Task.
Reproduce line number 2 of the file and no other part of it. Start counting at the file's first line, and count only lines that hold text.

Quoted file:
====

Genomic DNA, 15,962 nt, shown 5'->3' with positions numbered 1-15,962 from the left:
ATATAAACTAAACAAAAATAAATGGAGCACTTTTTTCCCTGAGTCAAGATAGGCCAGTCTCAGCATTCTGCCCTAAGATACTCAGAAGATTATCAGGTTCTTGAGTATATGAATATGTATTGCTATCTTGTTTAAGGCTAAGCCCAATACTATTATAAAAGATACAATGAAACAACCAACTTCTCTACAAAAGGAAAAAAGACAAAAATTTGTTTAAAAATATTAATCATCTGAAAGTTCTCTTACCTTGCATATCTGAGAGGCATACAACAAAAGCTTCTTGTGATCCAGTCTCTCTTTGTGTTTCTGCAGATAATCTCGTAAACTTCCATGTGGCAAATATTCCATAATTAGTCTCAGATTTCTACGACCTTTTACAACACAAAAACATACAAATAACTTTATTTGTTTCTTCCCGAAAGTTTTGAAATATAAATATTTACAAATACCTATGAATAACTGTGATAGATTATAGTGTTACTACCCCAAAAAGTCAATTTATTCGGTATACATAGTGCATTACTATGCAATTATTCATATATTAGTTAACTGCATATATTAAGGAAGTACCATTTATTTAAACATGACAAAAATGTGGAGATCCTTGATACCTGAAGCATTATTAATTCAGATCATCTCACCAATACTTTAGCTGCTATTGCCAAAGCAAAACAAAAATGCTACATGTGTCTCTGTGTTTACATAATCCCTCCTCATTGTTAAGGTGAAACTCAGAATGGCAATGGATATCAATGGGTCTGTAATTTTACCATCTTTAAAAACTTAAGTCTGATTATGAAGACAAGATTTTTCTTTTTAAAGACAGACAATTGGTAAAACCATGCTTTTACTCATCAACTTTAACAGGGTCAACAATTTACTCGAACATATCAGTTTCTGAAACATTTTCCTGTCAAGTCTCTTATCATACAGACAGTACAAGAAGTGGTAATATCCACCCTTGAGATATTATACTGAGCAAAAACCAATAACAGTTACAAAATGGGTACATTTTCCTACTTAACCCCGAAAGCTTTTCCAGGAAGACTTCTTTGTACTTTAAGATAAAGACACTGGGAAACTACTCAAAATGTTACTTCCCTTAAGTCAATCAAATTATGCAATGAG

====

ATATAAACTAAACAAAAATAAATGGAGCACTTTTTTCCCTGAGTCAAGATAGGCCAGTCTCAGCATTCTGCCCTAAGATACTCAGAAGATTATCAGGTTCTTGAGTATATGAATATGTATTGCTATCTTGTTTAAGGCTAAGCCCAATACTATTATAAAAGATACAATGAAACAACCAACTTCTCTACAAAAGGAAAAAAGACAAAAATTTGTTTAAAAATATTAATCATCTGAAAGTTCTCTTACCTTGCATATCTGAGAGGCATACAACAAAAGCTTCTTGTGATCCAGTCTCTCTTTGTGTTTCTGCAGATAATCTCGTAAACTTCCATGTGGCAAATATTCCATAATTAGTCTCAGATTTCTACGACCTTTTACAACACAAAAACATACAAATAACTTTATTTGTTTCTTCCCGAAAGTTTTGAAATATAAATATTTACAAATACCTATGAATAACTGTGATAGATTATAGTGTTACTACCCCAAAAAGTCAATTTATTCGGTATACATAGTGCATTACTATGCAATTATTCATATATTAGTTAACTGCATATATTAAGGAAGTACCATTTATTTAAACATGACAAAAATGTGGAGATCCTTGATACCTGAAGCATTATTAATTCAGATCATCTCACCAATACTTTAGCTGCTATTGCCAAAGCAAAACAAAAATGCTACATGTGTCTCTGTGTTTACATAATCCCTCCTCATTGTTAAGGTGAAACTCAGAATGGCAATGGATATCAATGGGTCTGTAATTTTACCATCTTTAAAAACTTAAGTCTGATTATGAAGACAAGATTTTTCTTTTTAAAGACAGACAATTGGTAAAACCATGCTTTTACTCATCAACTTTAACAGGGTCAACAATTTACTCGAACATATCAGTTTCTGAAACATTTTCCTGTCAAGTCTCTTATCATACAGACAGTACAAGAAGTGGTAATATCCACCCTTGAGATATTATACTGAGCAAAAACCAATAACAGTTACAAAATGGGTACATTTTCCTACTTAACCCCGAAAGCTTTTCCAGGAAGACTTCTTTGTACTTTAAGATAAAGACACTGGGAAACTACTCAAAATGTTACTTCCCTTAAGTCAATCAAATTATGCAATGAG